“I have been, and always shall be, your friend.”

Possibly the most interesting part of Spock’s character was his reliance on logic. For many young fans growing up with the series, this would be their first exposure to logic. Many modern day scientists, not only in America but across the world, claim their interest in the subject came from watching Leonard Nimoy play science officer Spock week in and week out on the television screens of their childhoods. Such an inspirational performance, influencing so many, is to be applauded.

But that is only part of the legacy. Others claim they chose acting, writing, directing and many other professions based upon Star Trek, and to a large degree, the character of Spock. To be able to command such devotion from an audience, that they choose a career path based upon you trading lines of dialogue with other actors in front of a television camera on a weekly basis, shows you are doing something right.

“Insufficient facts always invite danger.”

Basically, Leonard Nimoy was loved by people around the world, both by those who met him and by those who never did. A friendly and affable interviewee, he spent more than sixty years doing what he loved, acting. Be it on television, film, on stage or in the audio/voice over medium, he was never happier than when he was performing.

It could have all been different though. Away from acting he was married twice, had two children and enjoyed writing poetry, singing and was a keen photographer. Excelling in all three of these disciplines, he did consider changing career in the 1970s and becoming a full time photographer after gaining a degree in the subject from the University of California. His numerous fans around the world are no doubt happy he did not pursue this idea and continued with his first love, acting.

“Random chance seems to have operated in our favor.”

On a personal level, I have been aware of Star Trek for most of my life. Born on 1964 (the year of the first pilot, The Cage) my earliest memories are of the fake alien puppet used by Balok in The Corbomite Maneuver. I think this would have been around 1969 at the latest, as I also recall the first Moon landing around the same time. While I consider myself predominantly a Doctor Who fan, I didn’t start watching that until Jon Pertwee’s début the following year, so I actually watched Star Trek first.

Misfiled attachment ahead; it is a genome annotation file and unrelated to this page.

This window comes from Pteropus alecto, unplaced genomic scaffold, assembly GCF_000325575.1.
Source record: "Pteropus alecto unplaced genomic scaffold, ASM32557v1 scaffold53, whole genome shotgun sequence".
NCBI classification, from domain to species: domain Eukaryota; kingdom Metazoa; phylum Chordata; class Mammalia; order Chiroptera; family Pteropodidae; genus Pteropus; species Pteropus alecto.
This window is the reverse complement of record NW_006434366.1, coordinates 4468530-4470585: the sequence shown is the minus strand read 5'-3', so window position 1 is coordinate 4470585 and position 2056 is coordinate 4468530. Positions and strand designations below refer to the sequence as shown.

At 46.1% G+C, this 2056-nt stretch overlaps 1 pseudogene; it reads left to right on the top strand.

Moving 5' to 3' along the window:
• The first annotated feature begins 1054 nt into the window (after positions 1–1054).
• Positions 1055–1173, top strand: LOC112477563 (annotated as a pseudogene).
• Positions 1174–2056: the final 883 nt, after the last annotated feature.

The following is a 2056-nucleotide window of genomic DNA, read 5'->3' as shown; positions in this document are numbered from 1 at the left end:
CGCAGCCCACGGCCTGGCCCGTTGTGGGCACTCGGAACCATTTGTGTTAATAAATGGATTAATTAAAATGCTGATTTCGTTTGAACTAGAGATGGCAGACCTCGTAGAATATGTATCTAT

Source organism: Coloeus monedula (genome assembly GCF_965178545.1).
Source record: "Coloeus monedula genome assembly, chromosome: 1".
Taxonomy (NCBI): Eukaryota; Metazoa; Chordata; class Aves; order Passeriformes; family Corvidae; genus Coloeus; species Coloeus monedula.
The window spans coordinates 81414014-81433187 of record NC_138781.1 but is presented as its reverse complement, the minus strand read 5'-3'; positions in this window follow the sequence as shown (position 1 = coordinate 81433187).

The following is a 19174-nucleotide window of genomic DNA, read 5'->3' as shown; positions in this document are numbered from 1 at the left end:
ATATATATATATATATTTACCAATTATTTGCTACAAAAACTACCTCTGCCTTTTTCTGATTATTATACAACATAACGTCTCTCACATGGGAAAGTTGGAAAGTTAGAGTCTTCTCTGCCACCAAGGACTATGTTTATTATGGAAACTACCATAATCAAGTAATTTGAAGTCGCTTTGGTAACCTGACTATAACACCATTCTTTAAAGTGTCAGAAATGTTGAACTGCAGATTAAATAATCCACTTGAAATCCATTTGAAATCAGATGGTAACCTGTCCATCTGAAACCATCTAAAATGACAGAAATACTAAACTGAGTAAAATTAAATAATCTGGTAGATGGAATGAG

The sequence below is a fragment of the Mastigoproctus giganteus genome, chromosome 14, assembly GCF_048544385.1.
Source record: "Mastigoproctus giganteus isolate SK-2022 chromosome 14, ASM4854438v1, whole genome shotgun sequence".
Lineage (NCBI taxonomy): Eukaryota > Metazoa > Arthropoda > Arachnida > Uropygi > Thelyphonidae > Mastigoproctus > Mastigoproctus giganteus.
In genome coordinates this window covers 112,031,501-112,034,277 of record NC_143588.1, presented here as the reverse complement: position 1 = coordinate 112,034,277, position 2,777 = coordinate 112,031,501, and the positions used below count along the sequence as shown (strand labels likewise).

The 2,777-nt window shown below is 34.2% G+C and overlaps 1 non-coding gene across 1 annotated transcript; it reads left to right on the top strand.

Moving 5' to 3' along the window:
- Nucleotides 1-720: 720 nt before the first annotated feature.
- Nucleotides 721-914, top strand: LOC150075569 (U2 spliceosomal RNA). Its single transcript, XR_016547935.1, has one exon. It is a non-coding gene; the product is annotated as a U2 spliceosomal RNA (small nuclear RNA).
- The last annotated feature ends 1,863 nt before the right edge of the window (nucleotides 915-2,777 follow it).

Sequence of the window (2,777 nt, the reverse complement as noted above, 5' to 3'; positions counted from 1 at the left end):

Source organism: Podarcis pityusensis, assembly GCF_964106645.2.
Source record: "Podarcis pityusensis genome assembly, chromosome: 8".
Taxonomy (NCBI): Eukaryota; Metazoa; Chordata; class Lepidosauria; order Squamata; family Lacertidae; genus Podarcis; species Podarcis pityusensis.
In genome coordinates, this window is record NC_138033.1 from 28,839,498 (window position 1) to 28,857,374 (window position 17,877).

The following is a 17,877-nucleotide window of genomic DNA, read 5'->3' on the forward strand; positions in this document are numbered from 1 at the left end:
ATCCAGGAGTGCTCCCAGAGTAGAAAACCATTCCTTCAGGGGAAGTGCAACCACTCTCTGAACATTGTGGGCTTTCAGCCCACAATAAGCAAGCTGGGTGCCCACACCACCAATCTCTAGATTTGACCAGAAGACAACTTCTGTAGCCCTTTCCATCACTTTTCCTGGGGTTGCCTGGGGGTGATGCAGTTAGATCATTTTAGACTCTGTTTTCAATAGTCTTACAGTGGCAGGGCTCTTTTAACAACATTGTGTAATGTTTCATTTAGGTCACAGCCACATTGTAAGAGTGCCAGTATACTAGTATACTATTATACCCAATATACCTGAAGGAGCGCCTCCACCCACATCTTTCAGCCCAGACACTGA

Also, I did not realise until around 1973 that the Doctor wasn’t human. However, Spock was obviously an alien and therefore he was my first encounter with a friendly and benevolent non-human aspect in science fiction. The power of Nimoy’s acting was a reassuring presence on the screen, allowing comfort to be drawn from the fact that Spock could sort out any situation that the Enterprise crew found themselves in. He, and they, always won.

“Logic and practical information do not seem to apply here.”

Spock (Zachary Quinto) and Spock Prime (Leonard Nimoy) in Star Trek - Into Darkness
Spock (Zachary Quinto) and Spock Prime (Leonard Nimoy) in Star Trek – Into Darkness

The sad death of Leonard Nimoy on 27 February 2015, aged 83, has been felt around the world. Tributes have poured in on news broadcasts and across all social media platforms. As well as his family and friends, hardcore fans and casual viewers alike will miss him. I will miss him. The word ‘legend’ is used far too often these days, but here it applies.

Leonard Nimoy. Actor. Director. Husband. Father. Icon. Legend. Spock.

He lived long, and prospered.

Advertisements

Leave a Reply

Fill in your details below or click an icon to log in:

WordPress.com Logo

You are commenting using your WordPress.com account. Log Out / Change )

Twitter picture

You are commenting using your Twitter account. Log Out / Change )

Facebook photo

You are commenting using your Facebook account. Log Out / Change )

Google+ photo

You are commenting using your Google+ account. Log Out / Change )

Connecting to %s